MISS CHOC 7A 47



D: That's right, "killer"--"-obi."

I: What was your grandfather's name?

D His name was Hitohgotobi.; Hitohgotobi.

I: If you translated that--can you translate that into

English?

D: "He-used-to-be-killer."

I: "He-used-to-do-" what?

D: "He-used-to-but-kill-it."

I:. "He-used-to-but-..."?

D: Kill it.

I: Killee?

D: Yeah, kill it, obi.

I: Now, I thought you said obi was "kill-er."

D: Yeah, that's what it is...

I: "He-used-to-be..."?

D: That's what English says, yeah.

I: He-used-to-be, he-used-to, he-used-to-be.

D: He-used-to-be.

I: Is that right or he-used-to?

D: He-used-to-be. Yeah. "He-used-to-be-killer."

I: I see. He-used-to-be-killer.

D: Yeah, yeah.

I: That's what I wondered. Are many...

D: I got the name but then I forgot f;S- Y ,

I: Where did you get the name Denson?

D: That's what white people 'I my grandpa,

see. And anyway, I don't know what this name...Grandpa's










MISS CHOC 7A 48



daddy was living with the fellow. He named it with that

man, you know.

I: Your grand-&S was a sharecropper?

D: Yeah. He was a Joe Denson, so he called that little baby

Joe Denson too.

I: I see.

D: That's where we start Denson.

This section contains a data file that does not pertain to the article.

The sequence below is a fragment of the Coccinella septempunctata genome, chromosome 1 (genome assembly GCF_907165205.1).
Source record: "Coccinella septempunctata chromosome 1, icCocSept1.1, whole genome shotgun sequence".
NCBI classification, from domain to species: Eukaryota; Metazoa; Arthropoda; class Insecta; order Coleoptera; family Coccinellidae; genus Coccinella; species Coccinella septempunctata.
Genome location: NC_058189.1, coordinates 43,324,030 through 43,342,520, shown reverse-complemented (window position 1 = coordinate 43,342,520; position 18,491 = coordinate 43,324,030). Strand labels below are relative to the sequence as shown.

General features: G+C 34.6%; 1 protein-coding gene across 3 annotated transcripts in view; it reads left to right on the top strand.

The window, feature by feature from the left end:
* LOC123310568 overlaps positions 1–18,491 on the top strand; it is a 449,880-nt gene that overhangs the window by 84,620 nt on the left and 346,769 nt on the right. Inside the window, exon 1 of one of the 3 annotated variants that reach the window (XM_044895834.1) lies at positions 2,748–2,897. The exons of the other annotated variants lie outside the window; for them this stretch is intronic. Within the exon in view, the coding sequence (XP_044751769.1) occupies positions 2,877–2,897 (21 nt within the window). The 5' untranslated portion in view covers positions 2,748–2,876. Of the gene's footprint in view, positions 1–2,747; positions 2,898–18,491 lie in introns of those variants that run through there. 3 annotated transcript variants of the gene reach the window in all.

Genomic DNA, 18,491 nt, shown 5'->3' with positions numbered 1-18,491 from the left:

I: I see. The family name, then, came from the white man

who owned the farm, the property, where your grandfather

was sharecropping?

D: That's right.

I: I see. So it's a borrowed name, really.

D: Yeah, yeah. 'Borrow, he give it...

I: Did your grandpa know English at all?

D: Yeah. I don't know why, but all Densons talk pretty good

English. Can't read or write, things like that, but they

can...

I: But he could talk it all right.

D: Yeah. Except me.

I: Your grandpa was named Joe Denson?

D: Yes, sir.

I: And he was named that after this white man called him

that.

D: Yeah.

I: But he also had a Choctaw name.

D: Yeah.










MISS CHOC 7A 49



I: Do you talk Choctaw in your home?

D: Yes, sir.

I: You don't talk English.

D: Well, we mix them.

I: How about your children?

D: They do.

I: Are they...

D: When they read and write, things like that, he can't